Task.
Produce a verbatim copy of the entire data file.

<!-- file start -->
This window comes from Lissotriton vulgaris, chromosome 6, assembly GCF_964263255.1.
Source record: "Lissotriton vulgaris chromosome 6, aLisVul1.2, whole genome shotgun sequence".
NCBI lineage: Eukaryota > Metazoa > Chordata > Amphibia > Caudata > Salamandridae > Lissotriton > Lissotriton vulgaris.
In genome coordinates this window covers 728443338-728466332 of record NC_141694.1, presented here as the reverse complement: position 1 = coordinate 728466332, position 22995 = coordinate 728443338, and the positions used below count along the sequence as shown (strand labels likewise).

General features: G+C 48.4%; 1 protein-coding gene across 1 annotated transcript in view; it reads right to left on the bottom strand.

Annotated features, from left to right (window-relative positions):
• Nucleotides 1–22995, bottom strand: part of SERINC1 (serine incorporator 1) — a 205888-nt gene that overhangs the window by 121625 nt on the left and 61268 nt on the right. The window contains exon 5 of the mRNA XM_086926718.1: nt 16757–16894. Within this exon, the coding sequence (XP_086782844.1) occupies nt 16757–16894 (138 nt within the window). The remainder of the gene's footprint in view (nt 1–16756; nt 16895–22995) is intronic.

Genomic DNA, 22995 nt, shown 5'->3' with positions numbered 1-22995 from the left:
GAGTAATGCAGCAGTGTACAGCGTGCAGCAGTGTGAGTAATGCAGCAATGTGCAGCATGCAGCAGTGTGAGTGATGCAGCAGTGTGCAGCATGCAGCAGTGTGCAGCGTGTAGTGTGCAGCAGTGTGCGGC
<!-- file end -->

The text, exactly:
This window comes from Lissotriton vulgaris, chromosome 6, assembly GCF_964263255.1.
Source record: "Lissotriton vulgaris chromosome 6, aLisVul1.2, whole genome shotgun sequence".
NCBI lineage: Eukaryota > Metazoa > Chordata > Amphibia > Caudata > Salamandridae > Lissotriton > Lissotriton vulgaris.
In genome coordinates this window covers 728443338-728466332 of record NC_141694.1, presented here as the reverse complement: position 1 = coordinate 728466332, position 22995 = coordinate 728443338, and the positions used below count along the sequence as shown (strand labels likewise).

General features: G+C 48.4%; 1 protein-coding gene across 1 annotated transcript in view; it reads right to left on the bottom strand.

Annotated features, from left to right (window-relative positions):
• Nucleotides 1–22995, bottom strand: part of SERINC1 (serine incorporator 1) — a 205888-nt gene that overhangs the window by 121625 nt on the left and 61268 nt on the right. The window contains exon 5 of the mRNA XM_086926718.1: nt 16757–16894. Within this exon, the coding sequence (XP_086782844.1) occupies nt 16757–16894 (138 nt within the window). The remainder of the gene's footprint in view (nt 1–16756; nt 16895–22995) is intronic.

Genomic DNA, 22995 nt, shown 5'->3' with positions numbered 1-22995 from the left:
GAGTAATGCAGCAGTGTACAGCGTGCAGCAGTGTGAGTAATGCAGCAATGTGCAGCATGCAGCAGTGTGAGTGATGCAGCAGTGTGCAGCATGCAGCAGTGTGCAGCGTGTAGTGTGCAGCAGTGTGCGGC